A year after: one perspective from the ground

I passed a few games at the 2010 World Cup with my friend Andrew Bonfiglio; we even shared the experience of trying to leave Soccer City after the opening match between South Africa and Mexico.  Andrew  has lived in South Africa since the World Cup kicked off a year ago and he was kind enough to provide his perspective on the last year in the country, post World Cup fever.  Thanks Andrew!

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By Andrew Bonfiglio

A few weeks ago now, June 11, 2011 marked the 1 year anniversary of the World Cup’s first match on the African continent as South Africa took on Mexico in the opening game Soccer City (now Nedbank stadium) . For me, it was very nostalgic. Just one year ago, after moving to South Africa only 6 weeks prior to this momentous occasion, I woke up at 7am planning on doing some work in the morning in time to watch the game in the afternoon. To my surprise, a journalist friend of mine called me about 7:15am and upon answering the phone, I heard, “Drew, how much do you love me?” I was thrown for a moment, but quickly responded, “It depends on what you say next.” Noah (www.noahrosenberg.com) had just scored us two tickets to the opening match. I couldn’t contain myself. We rushed around from 9am – 12:30am getting gear to wear to the match and picking up the tickets. Fifteen KM and 3 hours of traffic later we arrived at Soccer City and walked to our seats just before the opening whistle. Fifty five minutes later, South Africa’s Siphiwe Tshabalala scored the first goal of the tournament. The crowd erupted and the excitement was nothing like anything I had every felt or seen before. That set the stage for the rest of an amazing Cup and gave me my fondest memory of 2010. You couldn’t help but cheer for South Africa – both the team and the country – to have a successful tournament.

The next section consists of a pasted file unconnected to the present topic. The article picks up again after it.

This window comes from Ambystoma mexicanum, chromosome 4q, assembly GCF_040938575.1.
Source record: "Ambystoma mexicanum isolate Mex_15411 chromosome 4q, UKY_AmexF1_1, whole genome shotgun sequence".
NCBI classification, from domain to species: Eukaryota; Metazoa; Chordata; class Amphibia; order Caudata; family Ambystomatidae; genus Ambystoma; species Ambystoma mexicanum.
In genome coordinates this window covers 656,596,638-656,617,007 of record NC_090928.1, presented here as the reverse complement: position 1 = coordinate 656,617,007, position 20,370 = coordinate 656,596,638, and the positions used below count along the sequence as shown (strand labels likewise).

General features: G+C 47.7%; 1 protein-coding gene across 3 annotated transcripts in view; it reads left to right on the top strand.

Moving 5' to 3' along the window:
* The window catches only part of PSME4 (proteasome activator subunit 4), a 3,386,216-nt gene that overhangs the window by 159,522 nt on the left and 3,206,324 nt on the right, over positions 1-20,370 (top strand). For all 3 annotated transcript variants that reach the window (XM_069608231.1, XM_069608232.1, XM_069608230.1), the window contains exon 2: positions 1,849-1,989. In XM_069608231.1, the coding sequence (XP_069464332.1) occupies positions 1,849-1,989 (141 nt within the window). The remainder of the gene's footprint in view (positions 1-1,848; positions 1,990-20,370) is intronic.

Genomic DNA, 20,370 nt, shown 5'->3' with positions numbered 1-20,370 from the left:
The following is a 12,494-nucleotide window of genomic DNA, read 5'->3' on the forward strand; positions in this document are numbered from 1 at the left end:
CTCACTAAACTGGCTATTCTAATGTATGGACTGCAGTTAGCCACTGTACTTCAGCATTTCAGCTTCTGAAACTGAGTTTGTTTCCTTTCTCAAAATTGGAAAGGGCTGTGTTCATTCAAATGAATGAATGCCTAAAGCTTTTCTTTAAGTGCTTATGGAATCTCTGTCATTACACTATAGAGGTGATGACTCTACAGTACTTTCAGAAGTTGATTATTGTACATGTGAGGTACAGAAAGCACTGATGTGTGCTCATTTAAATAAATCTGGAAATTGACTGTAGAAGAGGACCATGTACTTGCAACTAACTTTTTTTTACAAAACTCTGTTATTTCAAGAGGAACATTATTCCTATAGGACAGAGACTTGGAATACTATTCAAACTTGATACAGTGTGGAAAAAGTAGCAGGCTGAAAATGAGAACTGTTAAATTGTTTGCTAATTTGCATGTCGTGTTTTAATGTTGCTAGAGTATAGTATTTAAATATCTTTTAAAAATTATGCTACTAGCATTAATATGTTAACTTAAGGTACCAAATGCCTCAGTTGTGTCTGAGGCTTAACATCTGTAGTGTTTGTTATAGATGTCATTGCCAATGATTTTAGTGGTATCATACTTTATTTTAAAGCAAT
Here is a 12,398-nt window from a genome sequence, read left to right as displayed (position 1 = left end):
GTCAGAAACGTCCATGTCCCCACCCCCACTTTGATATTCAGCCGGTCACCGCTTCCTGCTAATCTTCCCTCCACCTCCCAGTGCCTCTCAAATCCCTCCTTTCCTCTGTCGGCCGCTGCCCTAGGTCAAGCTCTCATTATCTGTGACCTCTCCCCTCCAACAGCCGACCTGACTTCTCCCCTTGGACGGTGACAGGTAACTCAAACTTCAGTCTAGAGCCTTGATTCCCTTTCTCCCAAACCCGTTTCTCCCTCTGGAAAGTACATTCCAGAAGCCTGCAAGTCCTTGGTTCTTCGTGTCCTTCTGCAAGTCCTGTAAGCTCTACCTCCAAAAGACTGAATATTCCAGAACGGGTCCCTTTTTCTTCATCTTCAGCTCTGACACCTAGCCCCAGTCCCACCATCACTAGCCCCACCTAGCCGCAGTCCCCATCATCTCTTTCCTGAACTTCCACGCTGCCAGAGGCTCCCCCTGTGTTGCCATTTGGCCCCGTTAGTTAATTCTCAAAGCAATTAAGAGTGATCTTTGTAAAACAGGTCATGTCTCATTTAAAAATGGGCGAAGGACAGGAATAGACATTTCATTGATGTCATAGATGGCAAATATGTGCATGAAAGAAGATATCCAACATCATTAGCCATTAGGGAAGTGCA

So here we are, one year later. I returned to South Africa less than three weeks ago, after a two month break back in the US, to run my company’s leadership development and social impact program (www.emzingo.com, video). The vibe was certainly different. June 11, 2011 was a bittersweet day for South Africa. For many, it was a day of mourning as Albertina Sisulu – the great anti-apartheid activist, husband of the late activist and leader Walter Sisulu, and good friend of Nelson Mandela – was buried after passing away the week before. However, Sisulu was 92 and had lived an amazing and influential life that helped shape today’s South Africa. I certainly believe the day was a celebration of her life and accomplishments more than a day to mourn and I personally believe she would have wanted the country to celebrate the anniversary of the WC and be proud of what South Africa accomplished.

And many did. SABC showed several matches as well as a World Cup special on Saturday night. Articles in the local papers and stories on the local radio stations remembered last year fondly. The majority would love to turn back time and relive the excitement of last June (which I can understand – winter is much better with the World Cup).

I don’t know if the investment SA made in stadiums, roads, additional security, etc… will give an ROI that economists would approve of, but I must say, the people I talked to and the South Africa I have seen in 2011 thinks it was worth it. My colleagues and friends are proud to be part of a nation that hosted such an exciting and successful event. They feel as if they have proven themselves. The people are more confident and believe they can compete on a global scale in just about anything. South Africa’s membership in the exclusive BRICS club and President Zuma leading the conversation about a “Cape to Cairo” trade agreement are two recent examples of how SA is continuing propel itself into the global spotlight.

For me, though, one year later, the most exciting and important outcome of the World Cup is that the people I’ve spoken to feel closer and more united as a country. South Africa has its challenges and is far from being a utopia, but I for one feel lucky to have been part of an incredible 2010 World Cup and to continue to get to know a country with so much heart and potential.

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A short video on the Emzingo program that Andrew started up in South Africa.
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Guest Post: Compton Kids in South Africa? Let’s help them get there!

Compton Kids in South Africa?

By Mike Herman, President & Founder Compton United Soccer Club